BACKGROUND: The use of plant essential oils as pharmaceuticals is a fast-growing market especially in China. Throughout the 20th century, a rapid increase took place in the use of many essential oil-derived products in the medicinal industry as nutraceuticals, medicinal supplements, and pharmaceuticals. PURPOSE: The objective of this study was to explore the chemical composition of Croton crassifolius essential oil as well as its potential anti-tumour properties and related anti-proliferative, autophagic, and apoptosis-inducing effects. METHODS: Supercritical CO2 fluid extraction technology was used to extract CCEO and the chemical constituents of the essential oil were identified by comparing the retention indices and mass spectra data taken from the NIST library with those calculated based on the C7-C40 n-alkanes standard. The cytotoxic activity and anti-proliferative effects of CCEO were evaluated against five cancer cell lines and one normal human cell line via CCK-8 assays. In addition, flow cytometry was used to detect cell cycle arrest. The efficacy of CCEO treatments in controlling cancer cell proliferation was assessed by cell cycle analysis, clonal formation assays, RT-qPCR, and western blot analysis. Autophagic and apoptosis-inducing effects of oils and the associated molecular mechanisms were assessed by flow cytometry, cell staining, reactive oxygen species assays, RT-qPCR, and western blot analysis. CONCLUSION: Forty compounds representing 92.90% of the total oil were identified in CCEO. The results showed that CCEO exerted a measurable selectivity for cancer cell lines, especially for A549 with the lowest IC50 value of 25.00 ± 1.62 µg/mL. Assessment of the anti-proliferative effects of CCEO on A549 cells showed that the oil inhibited cell proliferation and colony formation in a dose- and time-dependent manner. Investigation of the molecular mechanisms of cell cycle regulation confirmed that the oil arrested A549 cells in G2/M phase by decreasing the expression of cyclin B1-CDK1 and cyclin A-CDK1 and increasing the expression of cyclin-dependent kinase inhibitor (CKI) P21 at both the transcriptional and translational levels. Autophagy staining assays and western blot analysis revealed that CCEO promoted the formation of autophagic vacuoles in A549 cells and increased the expression of autophagy-related proteins beclin-1 and LC3-II in a dose-dependent manner. A series of apoptosis analyses indicated that CCEO induces apoptosis through a mitochondria-mediated intrinsic pathway. This study revealed that CCEO is a promising candidate for development into an anti-tumour drug of the future.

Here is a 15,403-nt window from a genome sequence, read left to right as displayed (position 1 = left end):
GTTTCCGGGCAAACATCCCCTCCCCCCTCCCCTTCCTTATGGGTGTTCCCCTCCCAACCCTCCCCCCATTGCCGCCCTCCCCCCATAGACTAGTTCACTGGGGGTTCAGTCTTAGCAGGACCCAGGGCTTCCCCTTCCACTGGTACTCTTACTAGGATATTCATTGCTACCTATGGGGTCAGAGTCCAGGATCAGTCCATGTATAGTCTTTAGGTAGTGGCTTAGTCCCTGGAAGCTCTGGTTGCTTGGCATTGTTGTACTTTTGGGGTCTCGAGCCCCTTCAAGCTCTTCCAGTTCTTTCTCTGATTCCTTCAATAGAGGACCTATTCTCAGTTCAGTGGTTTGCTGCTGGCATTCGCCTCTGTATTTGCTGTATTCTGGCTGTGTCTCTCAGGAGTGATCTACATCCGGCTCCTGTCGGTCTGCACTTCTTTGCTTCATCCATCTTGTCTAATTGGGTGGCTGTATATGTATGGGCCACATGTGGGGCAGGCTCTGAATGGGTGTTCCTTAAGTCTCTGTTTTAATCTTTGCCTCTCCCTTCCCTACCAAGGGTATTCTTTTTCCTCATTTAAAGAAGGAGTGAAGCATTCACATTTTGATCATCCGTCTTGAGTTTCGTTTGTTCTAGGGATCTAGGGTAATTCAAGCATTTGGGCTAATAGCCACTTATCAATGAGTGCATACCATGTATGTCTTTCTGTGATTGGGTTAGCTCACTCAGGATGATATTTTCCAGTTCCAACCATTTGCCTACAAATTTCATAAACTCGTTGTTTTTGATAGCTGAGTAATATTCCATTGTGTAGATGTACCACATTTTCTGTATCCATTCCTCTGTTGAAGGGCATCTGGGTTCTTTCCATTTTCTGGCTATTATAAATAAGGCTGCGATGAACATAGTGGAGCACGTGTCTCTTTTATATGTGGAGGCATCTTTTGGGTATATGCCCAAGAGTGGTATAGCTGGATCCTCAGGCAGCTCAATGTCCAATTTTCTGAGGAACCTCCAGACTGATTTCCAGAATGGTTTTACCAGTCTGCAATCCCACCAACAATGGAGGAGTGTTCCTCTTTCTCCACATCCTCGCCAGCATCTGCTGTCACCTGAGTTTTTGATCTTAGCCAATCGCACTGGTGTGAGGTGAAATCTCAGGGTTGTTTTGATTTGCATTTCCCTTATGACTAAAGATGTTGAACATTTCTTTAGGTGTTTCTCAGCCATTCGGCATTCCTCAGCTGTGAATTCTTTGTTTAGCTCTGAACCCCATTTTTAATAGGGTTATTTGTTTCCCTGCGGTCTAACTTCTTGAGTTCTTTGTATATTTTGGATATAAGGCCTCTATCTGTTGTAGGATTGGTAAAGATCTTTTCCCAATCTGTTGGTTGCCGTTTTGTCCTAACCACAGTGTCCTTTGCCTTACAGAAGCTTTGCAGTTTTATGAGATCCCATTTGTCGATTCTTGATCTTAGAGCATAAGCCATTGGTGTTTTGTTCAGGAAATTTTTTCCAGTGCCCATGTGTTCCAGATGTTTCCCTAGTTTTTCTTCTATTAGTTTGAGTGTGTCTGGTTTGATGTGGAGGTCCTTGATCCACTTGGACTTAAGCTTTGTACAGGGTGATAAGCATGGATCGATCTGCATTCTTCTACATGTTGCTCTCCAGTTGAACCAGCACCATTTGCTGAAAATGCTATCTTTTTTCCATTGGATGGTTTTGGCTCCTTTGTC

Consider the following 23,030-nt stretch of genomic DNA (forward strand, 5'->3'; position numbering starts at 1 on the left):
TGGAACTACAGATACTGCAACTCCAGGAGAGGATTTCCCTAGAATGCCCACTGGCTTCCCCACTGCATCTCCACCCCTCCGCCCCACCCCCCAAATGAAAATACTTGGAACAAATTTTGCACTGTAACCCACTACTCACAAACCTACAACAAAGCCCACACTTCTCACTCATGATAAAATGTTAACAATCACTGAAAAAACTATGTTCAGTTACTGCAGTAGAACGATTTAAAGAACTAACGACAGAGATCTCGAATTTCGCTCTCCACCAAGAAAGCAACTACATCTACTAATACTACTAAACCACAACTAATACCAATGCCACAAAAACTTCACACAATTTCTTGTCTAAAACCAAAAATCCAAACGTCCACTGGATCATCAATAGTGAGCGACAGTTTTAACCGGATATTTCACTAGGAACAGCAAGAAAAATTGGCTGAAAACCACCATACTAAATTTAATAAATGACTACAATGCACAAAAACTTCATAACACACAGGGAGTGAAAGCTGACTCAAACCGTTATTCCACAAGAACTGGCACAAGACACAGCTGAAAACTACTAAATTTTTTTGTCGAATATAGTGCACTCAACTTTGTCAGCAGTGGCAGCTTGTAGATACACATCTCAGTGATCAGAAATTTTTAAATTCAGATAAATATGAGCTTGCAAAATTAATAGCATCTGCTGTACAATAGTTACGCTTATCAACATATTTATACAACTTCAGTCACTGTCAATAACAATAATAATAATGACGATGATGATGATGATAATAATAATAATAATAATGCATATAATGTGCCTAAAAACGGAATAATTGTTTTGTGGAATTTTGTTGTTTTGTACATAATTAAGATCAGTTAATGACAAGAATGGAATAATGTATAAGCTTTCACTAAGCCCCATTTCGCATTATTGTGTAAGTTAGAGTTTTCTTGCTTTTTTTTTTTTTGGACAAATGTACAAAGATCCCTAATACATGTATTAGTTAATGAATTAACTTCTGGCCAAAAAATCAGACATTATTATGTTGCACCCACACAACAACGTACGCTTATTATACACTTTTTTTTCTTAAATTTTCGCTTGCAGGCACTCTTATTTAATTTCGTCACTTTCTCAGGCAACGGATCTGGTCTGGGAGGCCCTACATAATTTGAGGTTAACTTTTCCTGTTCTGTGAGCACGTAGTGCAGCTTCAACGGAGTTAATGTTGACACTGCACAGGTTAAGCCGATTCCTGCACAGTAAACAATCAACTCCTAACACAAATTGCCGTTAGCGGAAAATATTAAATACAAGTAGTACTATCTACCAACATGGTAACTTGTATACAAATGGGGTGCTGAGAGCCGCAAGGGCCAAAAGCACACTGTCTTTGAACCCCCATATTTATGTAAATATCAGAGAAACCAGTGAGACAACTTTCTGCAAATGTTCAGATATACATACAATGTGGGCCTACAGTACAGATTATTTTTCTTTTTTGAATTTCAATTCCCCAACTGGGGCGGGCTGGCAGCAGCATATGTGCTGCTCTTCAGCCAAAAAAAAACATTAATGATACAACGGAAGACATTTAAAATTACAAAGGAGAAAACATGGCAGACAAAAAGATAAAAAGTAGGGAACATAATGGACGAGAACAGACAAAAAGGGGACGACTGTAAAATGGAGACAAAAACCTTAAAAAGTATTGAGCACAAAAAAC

Assuntos
Antineoplásicos Fitogênicos/farmacologia , Apoptose/efeitos dos fármacos , Cromatografia com Fluido Supercrítico/métodos , Croton/química , Óleos Voláteis/química , Células A549 , Antineoplásicos Fitogênicos/química , Autofagia/efeitos dos fármacos , Proteína Beclina-1/metabolismo , Proteína Quinase CDC2/metabolismo , Dióxido de Carbono/química , Pontos de Checagem do Ciclo Celular/efeitos dos fármacos , Linhagem Celular Tumoral , Proliferação de Células/efeitos dos fármacos , Inibidor de Quinase Dependente de Ciclina p21/metabolismo , Relação Dose-Resposta a Droga , Ensaios de Seleção de Medicamentos Antitumorais , Humanos , Óleos Voláteis/análise , Raízes de Plantas/química , Espécies Reativas de Oxigênio/metabolismo
11.
Food Chem Toxicol ; 127: 143-155, 2019 May.
Artigo em Inglês | MEDLINE | ID: mdl-30885713

RESUMO